Girl with the Hat Box: 1. Galop by Philip Freihofner
Girl with the Hat Box: 1. Galop by Philip Freihofner

The second movement is a pleasant waltz with quarter note = 108. If only 2 pianists were to play, the second one should do the middle and bottom parts which form most of the accompaniment.

Girl with the Hat Box: 2. Waltz by Philip Freihofner
Girl with the Hat Box: 2. Waltz by Philip Freihofner

Like the Galop which starts slowly (in a very short intro), the third movement quickens in the main part of the March.

Girl with the Hat Box: 3. March by Philip Freihofner
Girl with the Hat Box: 3. March by Philip Freihofner

The fourth movement is a fugue, one of my favourites in piano duet playing. A fugue translates to a chase. Here the main character Natasha (the girl with the hat box) takes the train to Moscow where she meets a poor but handsome student.

Girl with the Hat Box: 4. Fugue by Philip Freihofner
Girl with the Hat Box: 4. Fugue by Philip Freihofner

This five movement trio ends slightly more upbeat (quarter note = 126).

Girl with the Hat Box: 5. Coda by Philip Freihofner
Girl with the Hat Box: 5. Coda by Philip Freihofner

When I tried this piece for the last time on this 3 month journey from Maui to the Netherlands, one pianist exclaimed, “May I please have this piece?” At first I was reluctant because the well-prepared, printed score was my only hardcopy, and one with my penciled markings. Then I remembered that this Dutch pianist had an established piano teaching practice for some 30 years and she usually never asked for music unless she liked it. This meant she would be enthusiastic in playing it and sharing with her students and other pianists. My reply?  “Here, take it. This would give me an excuse to meet the composer again, on my way back through San Francisco to Hawaii.”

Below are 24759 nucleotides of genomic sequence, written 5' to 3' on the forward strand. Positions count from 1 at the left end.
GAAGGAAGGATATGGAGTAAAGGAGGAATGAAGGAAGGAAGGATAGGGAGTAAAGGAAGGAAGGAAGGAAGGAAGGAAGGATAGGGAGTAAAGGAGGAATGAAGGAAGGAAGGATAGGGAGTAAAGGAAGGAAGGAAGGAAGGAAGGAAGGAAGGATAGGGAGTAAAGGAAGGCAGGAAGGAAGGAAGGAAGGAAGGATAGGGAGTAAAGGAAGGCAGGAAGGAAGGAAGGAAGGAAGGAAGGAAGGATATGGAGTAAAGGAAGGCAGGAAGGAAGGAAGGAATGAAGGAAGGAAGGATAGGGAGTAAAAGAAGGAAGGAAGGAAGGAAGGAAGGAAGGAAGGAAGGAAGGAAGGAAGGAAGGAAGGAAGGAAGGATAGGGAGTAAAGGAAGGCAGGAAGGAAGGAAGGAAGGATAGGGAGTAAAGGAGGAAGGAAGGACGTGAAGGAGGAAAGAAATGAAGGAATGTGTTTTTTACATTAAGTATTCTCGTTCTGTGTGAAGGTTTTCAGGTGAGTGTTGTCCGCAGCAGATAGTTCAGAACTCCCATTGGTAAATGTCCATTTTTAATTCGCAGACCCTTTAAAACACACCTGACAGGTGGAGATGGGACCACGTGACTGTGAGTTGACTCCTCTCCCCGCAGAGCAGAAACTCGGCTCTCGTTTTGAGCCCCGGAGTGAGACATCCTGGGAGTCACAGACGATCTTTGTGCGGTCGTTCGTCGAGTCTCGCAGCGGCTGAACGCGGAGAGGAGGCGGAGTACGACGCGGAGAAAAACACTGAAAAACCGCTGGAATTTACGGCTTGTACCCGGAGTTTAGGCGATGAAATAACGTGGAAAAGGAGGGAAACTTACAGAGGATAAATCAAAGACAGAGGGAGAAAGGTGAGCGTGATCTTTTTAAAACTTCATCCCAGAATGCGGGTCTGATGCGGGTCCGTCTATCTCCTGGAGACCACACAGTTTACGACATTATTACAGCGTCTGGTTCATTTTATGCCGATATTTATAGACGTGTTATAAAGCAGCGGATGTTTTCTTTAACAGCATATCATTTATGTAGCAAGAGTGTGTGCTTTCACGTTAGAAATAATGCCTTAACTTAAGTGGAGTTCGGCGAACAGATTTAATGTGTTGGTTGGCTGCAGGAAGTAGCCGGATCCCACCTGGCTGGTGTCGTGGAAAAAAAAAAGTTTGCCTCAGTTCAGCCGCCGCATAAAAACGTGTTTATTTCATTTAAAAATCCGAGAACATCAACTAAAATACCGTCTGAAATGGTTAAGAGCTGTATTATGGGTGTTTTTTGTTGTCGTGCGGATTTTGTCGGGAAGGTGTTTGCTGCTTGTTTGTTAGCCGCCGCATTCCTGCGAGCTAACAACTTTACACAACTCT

On my return journey, I met with Phil Freihofner for breakfast on my layover in San Francisco Airport. He gave me a new version of the score, this time “dedicated to Anne Ku.” What an honor! I have five copies now. Who will I meet in this part of the world wanting to try this work with me?

For more information about the composer and his various arrangements and compositions, visit Phil Freihofner’s website at http://www.adonax.com.

Capriccio for piano, 4 hands by Blessinger

Piano duets often have origins elsewhere. Martin Blessinger’s Capriccio for piano, 4 hands came from the 3rd movement of a violin and viola piece. Listen to an extract recorded by Anne Ku (primo) and Carol Ruiz Gandia (secundo).

It has been nearly five months since the deadline of my Call for Scores has passed and 3.5 months since the Piano Soiree in San Francisco where several of the piano duets were played. And it has taken THAT long to find another pianist to study, play, and record a duet.